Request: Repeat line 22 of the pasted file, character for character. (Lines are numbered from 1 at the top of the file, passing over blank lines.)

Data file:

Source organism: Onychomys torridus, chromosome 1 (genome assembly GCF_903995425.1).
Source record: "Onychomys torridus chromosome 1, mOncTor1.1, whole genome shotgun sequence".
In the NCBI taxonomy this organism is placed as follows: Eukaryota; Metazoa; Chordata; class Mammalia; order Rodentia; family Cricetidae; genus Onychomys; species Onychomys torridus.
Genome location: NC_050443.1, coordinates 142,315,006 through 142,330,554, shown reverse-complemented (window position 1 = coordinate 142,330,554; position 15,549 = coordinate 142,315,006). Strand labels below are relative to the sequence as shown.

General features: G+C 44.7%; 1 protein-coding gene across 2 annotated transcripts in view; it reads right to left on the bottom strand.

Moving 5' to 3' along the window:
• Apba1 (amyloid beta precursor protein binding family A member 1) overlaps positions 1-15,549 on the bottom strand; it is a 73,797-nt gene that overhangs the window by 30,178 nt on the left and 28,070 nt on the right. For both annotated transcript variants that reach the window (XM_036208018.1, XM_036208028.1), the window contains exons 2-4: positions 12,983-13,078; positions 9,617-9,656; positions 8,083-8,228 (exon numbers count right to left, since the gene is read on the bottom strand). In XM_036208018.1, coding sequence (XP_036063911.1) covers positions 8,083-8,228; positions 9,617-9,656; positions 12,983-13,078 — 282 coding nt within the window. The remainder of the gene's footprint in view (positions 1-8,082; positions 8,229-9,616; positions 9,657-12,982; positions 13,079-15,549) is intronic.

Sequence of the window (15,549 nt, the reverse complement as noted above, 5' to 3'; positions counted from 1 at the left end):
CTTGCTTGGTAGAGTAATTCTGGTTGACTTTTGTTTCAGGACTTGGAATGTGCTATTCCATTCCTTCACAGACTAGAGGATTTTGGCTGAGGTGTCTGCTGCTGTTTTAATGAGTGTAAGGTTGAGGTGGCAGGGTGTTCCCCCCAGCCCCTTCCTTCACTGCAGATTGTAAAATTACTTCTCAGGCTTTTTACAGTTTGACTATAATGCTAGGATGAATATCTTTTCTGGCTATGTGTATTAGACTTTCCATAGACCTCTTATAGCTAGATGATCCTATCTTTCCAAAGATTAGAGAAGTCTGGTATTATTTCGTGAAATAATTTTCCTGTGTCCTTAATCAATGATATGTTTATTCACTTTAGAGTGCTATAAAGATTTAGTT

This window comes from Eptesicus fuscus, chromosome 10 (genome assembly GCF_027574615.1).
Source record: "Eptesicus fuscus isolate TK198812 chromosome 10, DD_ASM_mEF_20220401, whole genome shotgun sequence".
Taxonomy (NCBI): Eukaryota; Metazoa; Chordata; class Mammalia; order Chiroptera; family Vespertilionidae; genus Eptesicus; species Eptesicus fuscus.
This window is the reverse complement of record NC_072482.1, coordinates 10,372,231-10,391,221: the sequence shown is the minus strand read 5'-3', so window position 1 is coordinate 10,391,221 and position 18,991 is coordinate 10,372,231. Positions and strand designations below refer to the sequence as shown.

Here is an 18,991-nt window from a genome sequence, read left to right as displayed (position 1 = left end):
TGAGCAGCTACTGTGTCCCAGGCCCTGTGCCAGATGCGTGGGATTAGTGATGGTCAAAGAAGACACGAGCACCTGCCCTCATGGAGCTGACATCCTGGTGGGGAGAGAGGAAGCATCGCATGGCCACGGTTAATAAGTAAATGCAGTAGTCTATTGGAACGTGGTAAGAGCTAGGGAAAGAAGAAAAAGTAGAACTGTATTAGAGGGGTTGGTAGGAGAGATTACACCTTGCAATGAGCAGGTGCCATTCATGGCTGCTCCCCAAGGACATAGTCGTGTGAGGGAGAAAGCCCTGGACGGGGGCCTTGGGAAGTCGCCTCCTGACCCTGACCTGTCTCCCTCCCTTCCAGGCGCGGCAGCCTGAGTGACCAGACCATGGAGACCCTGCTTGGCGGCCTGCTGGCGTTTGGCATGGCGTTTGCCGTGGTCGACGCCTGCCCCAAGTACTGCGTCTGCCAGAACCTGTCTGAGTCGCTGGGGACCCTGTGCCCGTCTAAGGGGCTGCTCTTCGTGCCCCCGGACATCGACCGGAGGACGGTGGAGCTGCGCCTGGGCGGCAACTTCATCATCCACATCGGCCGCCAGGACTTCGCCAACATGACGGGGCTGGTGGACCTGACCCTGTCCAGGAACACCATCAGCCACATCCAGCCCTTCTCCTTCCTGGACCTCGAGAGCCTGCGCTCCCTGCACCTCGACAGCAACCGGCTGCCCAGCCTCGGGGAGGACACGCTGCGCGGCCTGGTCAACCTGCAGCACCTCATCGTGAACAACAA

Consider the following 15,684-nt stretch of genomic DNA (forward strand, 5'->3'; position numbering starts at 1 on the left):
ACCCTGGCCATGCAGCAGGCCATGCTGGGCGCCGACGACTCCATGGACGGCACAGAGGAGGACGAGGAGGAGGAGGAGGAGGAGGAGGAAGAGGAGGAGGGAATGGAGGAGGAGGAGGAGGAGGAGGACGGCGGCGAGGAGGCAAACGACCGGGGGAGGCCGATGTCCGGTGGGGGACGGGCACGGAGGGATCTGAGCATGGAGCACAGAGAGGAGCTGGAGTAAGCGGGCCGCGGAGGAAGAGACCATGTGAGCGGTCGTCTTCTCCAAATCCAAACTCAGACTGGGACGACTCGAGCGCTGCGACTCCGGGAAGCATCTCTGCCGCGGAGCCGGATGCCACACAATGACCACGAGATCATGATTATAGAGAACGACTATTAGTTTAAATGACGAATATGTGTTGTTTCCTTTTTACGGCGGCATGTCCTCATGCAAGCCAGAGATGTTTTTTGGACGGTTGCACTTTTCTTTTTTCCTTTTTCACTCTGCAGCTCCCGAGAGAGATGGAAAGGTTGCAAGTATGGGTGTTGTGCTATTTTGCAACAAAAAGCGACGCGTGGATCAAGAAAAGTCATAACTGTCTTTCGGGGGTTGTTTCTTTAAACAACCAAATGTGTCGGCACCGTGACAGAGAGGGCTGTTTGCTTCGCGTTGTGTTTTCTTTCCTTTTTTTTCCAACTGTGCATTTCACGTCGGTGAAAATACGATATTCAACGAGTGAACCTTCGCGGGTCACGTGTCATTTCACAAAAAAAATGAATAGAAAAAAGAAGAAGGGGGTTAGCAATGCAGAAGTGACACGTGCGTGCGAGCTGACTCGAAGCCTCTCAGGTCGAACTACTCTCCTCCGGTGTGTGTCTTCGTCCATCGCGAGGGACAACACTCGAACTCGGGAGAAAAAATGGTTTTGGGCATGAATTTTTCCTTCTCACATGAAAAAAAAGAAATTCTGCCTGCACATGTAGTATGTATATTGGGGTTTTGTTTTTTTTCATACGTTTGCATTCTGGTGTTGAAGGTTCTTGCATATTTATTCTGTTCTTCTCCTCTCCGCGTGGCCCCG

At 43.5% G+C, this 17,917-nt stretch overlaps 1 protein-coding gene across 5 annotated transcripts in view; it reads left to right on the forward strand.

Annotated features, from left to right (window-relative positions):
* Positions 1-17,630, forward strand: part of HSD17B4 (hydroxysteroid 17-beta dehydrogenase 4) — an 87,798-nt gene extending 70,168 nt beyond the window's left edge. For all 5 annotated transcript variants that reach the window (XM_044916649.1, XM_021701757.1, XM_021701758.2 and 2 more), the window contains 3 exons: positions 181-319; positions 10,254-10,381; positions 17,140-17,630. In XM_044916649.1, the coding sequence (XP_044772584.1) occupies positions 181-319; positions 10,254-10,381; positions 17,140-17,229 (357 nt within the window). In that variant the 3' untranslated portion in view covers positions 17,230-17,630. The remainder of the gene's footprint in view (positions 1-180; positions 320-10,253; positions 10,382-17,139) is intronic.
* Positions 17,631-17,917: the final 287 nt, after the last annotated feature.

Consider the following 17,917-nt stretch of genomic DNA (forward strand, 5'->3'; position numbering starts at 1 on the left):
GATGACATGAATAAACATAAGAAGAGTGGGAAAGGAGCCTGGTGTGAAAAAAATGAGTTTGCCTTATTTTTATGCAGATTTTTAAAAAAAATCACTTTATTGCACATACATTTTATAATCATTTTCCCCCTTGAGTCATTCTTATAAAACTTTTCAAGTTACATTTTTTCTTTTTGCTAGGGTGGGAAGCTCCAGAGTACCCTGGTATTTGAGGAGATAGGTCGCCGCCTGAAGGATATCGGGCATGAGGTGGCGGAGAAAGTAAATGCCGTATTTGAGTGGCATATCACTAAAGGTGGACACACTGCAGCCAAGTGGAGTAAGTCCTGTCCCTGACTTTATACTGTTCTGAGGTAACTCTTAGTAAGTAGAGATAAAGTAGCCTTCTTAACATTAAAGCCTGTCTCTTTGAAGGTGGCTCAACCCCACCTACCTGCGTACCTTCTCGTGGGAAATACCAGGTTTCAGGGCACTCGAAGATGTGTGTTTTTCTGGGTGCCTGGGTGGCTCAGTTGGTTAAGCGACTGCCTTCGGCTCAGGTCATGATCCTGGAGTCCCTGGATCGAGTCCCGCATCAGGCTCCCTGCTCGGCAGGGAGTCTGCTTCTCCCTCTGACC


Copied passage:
Consider the following 17,917-nt stretch of genomic DNA (forward strand, 5'->3'; position numbering starts at 1 on the left):